Reid also has the ultimate cheat code in Mahomes. His latest magic act dispatching the Bengals on a bum leg cemented his place as the best quarterback in the NFL among the chattering classes, who began to make some noise about Cincinnati’s Joe Burrow eclipsing him. Mahomes’ ability to rally Kansas City to a tie, and eventual overtime victory, with 13 seconds on the clock against the Buffalo Bills last year is all the evidence one needs to conclude that the Chiefs are never out of a game if he is on the field.

With Mahomes in the fold and the decade of excellence Reid has brought to Kansas City, I’m sure Chiefs fans feel supremely confident heading into Sunday. It’s enough to make this Eagles fan a little worried.

But then I relax when I realize that even though Kansas City has the best player, they don’t have the better 53. The Eagles possess an embarrassment of riches at every position and a depth chart that can compensate for an untimely injury. The Chiefs might not have a better offensive lineman than Eagles reserves Andre Dillard and Cam Jurgens. Their hobbled receiver corps doesn’t match the 1-2 punch of A.J. Brown and DeVonta Smith. Their youthful secondary lacks the reputation Darius Slay and James Bradberry have established. And their defensive line doesn’t generate the pressure Philly’s ferocious pass rush can create.

Most importantly, the Chiefs do not have Jalen Hurts. Despite the focus-bordering-on-obsession on the skills Hurts lacks, what the Eagles quarterback’s detractors consistently underestimate are his intangibles. You can’t measure leadership, poise, maturity, preparedness, heart, and confidence with an easy counting stat. You can’t treat an underwhelming draft evaluation and the accompanying modest expectations as destiny for a player who is determined to improve. And you can’t count out a winner.

Hurts captured the sentiment better than I ever could at a Super Bowl press conference:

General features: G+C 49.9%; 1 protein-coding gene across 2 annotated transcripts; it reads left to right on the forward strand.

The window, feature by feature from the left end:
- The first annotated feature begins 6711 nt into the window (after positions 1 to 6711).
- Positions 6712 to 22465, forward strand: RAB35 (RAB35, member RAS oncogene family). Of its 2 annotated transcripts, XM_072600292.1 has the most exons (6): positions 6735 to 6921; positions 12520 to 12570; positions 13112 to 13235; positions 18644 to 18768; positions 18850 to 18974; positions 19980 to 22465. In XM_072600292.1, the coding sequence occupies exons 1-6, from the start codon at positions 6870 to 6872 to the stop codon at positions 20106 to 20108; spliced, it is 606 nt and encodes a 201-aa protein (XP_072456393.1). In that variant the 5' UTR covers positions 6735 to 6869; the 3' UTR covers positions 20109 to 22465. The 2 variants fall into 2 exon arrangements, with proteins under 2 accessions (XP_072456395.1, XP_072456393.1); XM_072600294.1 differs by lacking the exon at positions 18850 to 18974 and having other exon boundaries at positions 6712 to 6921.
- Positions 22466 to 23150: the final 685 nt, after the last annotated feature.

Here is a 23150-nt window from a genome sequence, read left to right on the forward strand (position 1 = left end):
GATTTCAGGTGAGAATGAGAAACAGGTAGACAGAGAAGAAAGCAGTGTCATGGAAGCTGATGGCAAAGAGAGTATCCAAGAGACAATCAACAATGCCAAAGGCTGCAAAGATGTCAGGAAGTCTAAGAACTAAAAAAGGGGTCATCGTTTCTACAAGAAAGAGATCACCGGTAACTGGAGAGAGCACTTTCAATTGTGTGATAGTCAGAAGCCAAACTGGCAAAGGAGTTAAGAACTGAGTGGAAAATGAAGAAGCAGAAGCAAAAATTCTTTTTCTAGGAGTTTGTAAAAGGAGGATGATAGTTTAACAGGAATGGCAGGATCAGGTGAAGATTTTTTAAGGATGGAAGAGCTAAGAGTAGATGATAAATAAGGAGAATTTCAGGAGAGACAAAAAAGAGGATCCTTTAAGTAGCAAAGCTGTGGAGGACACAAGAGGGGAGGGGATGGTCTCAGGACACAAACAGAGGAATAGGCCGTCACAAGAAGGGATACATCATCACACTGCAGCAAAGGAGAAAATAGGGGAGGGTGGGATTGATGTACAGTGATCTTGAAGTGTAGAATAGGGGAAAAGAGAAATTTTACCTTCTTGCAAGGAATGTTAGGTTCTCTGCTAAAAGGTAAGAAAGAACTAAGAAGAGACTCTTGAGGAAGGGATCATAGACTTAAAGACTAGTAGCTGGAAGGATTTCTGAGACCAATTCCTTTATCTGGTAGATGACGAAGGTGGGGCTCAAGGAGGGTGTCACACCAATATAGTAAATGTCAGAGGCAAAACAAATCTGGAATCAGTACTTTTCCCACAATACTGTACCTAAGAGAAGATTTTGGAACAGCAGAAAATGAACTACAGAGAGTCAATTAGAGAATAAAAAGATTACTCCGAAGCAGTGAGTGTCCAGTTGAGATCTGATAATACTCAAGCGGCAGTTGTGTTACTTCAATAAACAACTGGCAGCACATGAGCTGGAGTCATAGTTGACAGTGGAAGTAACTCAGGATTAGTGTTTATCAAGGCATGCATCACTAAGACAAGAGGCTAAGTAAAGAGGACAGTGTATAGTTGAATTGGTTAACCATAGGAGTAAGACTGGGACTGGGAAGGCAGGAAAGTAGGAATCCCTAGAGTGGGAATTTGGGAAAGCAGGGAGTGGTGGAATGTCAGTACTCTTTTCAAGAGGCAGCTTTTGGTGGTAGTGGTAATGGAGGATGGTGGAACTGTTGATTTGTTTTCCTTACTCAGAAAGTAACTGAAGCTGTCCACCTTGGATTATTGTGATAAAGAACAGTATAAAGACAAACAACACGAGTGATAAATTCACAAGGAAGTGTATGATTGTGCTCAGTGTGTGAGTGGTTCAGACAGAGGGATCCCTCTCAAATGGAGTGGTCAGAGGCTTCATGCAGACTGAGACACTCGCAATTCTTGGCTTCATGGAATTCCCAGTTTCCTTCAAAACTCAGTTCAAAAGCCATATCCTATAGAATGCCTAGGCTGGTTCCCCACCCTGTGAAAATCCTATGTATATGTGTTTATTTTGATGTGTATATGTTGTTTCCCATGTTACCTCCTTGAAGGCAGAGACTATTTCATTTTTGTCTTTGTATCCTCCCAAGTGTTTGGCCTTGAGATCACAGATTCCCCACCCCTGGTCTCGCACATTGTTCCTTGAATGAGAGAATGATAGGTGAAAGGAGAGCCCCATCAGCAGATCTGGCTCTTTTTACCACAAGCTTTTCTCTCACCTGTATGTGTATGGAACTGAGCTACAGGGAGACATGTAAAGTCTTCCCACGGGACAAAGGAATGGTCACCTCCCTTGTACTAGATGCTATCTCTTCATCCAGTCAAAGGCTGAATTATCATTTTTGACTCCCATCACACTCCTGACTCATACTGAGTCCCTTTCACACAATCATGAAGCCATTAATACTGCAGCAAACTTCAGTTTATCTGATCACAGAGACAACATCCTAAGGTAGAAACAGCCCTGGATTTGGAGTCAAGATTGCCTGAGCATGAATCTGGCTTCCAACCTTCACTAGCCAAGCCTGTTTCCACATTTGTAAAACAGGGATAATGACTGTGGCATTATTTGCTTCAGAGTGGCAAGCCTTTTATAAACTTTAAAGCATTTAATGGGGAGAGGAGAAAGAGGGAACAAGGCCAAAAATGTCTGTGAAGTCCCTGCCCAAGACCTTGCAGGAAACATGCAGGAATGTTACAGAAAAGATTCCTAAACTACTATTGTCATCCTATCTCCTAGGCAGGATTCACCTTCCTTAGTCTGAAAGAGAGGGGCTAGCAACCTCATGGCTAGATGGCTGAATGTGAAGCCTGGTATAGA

He’s met the moment before, at Alabama and then Oklahoma. He walked into a dysfunctional situation in Philadelphia and outlasted the previously anointed franchise quarterback. Last year, Hurts took Nick Sirianni’s claims of an open competition in stride and paid his rent. He honed his craft and kept working to smooth the rough edges of his game.

This year, Hurts emerged as one of the NFL’s most accurate passers. He was more patient in the pocket, waiting for plays to develop down the field instead of taking off when his first read was covered. Hurts ran the read option to near perfection, almost always putting the defense in conflict and creating space for himself, his running backs, or his receivers to exploit.

Green grass is the most valuable currency in the NFL, and the Eagles’ offensive attack is wealthy primarily because the man piloting their offense is so dynamic. While you can’t know exactly whether Hurts will run or throw on a given play, you can rest assured he will make the right decision. He protects the football, extends drives, and routinely breaks down defenses.

Above all, he wins games. The Birds are 16-1 with Hurts this season. Bet against him at your peril.

Eagles 31, Chiefs 27.

Go Birds.